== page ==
This process puts me in mind of how land ownership, timber production, mining, oil exploitation – almost any human economic activity in fact, is profoundly exploitative and violent. The view cannot possibly ‘belong’ to me, or anyone. It consists of a confluence of locations- the position of the building (probably the most identifiable value object here) in relation to the valley, the trees that grow on it, the sky above it, the houses and buildings owned by other people, the train and the railway. And most importantly of all, the view only exists in the mind of the viewer. How can I charge for that? It is a violation of reality to do so.
You will perhaps think I am being obtuse. But I and many other artists are struggling to create a functioning practice under this form of capitalism, with its demand for marketable products at prices that only rarely can cover their investment cost, let alone be profitable enough to provide for the expenses of life as well. How does a thought process, or a particular interaction between a human mind and its location in a landscape, fit in to this system ? I would posit that the invention of conceptualism is a response to this. It is an attempt to create a form in which all kinds of creation can be considered ‘objects’ and can thus be valued. (By market capitalism, which mediates much of our existence)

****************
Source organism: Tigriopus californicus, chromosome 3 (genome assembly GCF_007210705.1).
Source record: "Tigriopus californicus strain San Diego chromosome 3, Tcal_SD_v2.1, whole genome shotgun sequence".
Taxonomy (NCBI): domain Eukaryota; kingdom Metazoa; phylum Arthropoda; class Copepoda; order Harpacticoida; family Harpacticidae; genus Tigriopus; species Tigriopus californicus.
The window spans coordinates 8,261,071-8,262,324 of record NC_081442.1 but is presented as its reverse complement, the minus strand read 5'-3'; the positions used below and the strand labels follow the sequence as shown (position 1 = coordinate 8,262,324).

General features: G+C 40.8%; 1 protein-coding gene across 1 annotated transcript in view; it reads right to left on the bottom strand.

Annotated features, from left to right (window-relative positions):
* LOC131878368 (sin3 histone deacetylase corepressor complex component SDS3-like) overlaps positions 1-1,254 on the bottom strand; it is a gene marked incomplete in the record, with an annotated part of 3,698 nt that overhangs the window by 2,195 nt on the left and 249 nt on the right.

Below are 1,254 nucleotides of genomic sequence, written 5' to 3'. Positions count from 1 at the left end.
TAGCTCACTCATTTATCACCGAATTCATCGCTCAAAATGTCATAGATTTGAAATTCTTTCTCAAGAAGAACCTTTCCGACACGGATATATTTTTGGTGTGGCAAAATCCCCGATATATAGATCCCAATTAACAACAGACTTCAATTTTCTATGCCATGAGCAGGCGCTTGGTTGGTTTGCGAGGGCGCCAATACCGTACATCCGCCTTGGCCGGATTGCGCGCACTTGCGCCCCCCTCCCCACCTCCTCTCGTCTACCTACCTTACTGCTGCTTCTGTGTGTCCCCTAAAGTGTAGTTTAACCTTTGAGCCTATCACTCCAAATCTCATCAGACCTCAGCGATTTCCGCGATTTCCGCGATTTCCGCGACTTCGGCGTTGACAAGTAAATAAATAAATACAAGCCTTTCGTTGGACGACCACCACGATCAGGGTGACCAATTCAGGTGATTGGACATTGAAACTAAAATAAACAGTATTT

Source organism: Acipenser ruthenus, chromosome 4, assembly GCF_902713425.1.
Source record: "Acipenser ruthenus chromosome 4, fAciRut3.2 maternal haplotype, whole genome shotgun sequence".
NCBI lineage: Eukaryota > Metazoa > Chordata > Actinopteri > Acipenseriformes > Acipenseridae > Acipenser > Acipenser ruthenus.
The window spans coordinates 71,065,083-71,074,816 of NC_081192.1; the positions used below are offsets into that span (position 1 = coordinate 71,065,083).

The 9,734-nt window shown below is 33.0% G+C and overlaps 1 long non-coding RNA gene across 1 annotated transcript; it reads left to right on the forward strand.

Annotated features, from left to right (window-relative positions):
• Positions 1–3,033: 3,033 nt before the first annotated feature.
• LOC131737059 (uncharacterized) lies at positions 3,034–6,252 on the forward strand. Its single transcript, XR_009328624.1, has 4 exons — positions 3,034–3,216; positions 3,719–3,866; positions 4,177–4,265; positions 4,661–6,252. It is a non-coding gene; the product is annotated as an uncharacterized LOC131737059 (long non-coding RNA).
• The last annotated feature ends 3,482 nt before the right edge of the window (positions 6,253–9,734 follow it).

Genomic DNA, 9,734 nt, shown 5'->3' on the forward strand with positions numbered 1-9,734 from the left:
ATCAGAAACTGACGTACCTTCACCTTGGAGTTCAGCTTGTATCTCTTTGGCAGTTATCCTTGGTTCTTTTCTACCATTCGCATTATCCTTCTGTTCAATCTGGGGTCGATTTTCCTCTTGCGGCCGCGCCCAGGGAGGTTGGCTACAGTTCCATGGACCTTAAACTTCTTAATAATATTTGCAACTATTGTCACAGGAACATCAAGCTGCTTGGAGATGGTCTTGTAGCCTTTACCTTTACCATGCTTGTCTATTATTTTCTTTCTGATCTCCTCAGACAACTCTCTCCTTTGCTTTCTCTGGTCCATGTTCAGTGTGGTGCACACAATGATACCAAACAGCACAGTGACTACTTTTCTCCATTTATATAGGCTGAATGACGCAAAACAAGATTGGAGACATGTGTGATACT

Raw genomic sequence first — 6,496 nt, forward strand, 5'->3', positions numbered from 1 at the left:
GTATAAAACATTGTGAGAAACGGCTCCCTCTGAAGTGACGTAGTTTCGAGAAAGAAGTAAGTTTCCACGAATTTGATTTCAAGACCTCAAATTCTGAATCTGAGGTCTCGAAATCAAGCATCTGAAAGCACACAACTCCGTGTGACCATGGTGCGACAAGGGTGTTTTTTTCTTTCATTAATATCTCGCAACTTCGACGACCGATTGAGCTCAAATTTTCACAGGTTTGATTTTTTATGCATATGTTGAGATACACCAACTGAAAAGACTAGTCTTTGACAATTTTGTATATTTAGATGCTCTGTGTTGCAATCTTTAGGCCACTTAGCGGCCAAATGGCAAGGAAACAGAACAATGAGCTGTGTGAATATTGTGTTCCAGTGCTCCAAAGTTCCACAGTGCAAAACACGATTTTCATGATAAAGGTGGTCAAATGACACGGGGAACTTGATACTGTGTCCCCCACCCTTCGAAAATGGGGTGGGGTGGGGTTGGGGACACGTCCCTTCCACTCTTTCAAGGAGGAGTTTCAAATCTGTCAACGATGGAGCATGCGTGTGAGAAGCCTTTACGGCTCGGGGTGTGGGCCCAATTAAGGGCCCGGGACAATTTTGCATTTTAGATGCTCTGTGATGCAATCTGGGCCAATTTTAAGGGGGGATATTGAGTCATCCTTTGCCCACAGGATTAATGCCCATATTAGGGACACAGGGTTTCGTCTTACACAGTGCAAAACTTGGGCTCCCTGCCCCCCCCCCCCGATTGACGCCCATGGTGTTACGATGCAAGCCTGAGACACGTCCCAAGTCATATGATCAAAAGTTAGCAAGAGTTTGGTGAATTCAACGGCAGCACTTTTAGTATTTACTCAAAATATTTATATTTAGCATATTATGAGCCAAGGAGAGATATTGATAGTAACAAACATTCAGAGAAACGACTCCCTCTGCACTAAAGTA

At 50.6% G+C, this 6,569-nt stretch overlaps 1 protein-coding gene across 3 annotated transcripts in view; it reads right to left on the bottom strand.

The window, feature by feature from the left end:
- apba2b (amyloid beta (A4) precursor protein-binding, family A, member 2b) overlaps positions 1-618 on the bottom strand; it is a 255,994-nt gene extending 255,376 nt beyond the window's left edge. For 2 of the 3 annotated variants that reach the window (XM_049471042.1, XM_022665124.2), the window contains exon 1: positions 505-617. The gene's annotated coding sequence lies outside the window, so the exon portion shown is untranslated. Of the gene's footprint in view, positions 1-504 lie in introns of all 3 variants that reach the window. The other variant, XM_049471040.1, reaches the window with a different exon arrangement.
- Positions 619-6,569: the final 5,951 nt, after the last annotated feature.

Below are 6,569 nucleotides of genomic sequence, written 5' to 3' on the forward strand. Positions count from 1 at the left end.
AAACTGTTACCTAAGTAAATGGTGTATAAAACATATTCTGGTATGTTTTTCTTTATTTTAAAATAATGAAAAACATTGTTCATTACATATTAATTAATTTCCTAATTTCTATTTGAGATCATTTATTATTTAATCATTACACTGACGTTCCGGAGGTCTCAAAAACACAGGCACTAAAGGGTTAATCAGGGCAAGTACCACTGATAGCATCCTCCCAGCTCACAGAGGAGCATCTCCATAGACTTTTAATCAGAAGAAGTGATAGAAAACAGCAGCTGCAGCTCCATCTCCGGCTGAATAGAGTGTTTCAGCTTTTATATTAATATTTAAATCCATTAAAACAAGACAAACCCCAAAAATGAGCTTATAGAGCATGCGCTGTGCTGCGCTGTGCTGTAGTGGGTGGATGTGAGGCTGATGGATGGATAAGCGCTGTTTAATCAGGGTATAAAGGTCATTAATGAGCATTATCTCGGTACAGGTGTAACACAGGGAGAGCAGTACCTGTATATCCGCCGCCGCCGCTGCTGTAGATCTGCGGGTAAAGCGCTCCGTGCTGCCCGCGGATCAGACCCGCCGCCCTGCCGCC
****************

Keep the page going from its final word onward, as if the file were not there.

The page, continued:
Apparently estate agents enthusiastically receive the Open Studios brochures. Why might that be?
I suggest that it’s because the value of a house is not just in its size or quality but in its location location location. And what does location mean?
It is the context. A context rich in cultural and entertainment value – in social value – adds a lot to the value of the house. And it is the landscape, so precious to property owners and buyers.
Property owners and investors are the primary beneficiaries of the cultural investment given by artists to the landscape they inhabit. Estate agents are also beneficiaries, as are cafes, shops and hostelries in the area. How do they support the artists? Are they just exploiting human activity just as timber fellers exploit rainforest? As we have seen, artists are unpredictable and patchy beneficiaries of the investment made. A wise (fortunate, ie already in possession of good fortune) artist runs their show from their own home, or owns the property where the art is made and presented.
Yet artists keep doing it – offering up their labour, ideas, work, time and materials for free, paying to participate as contributors to cultural events.
Why? Do share.
Views are the artist’s own.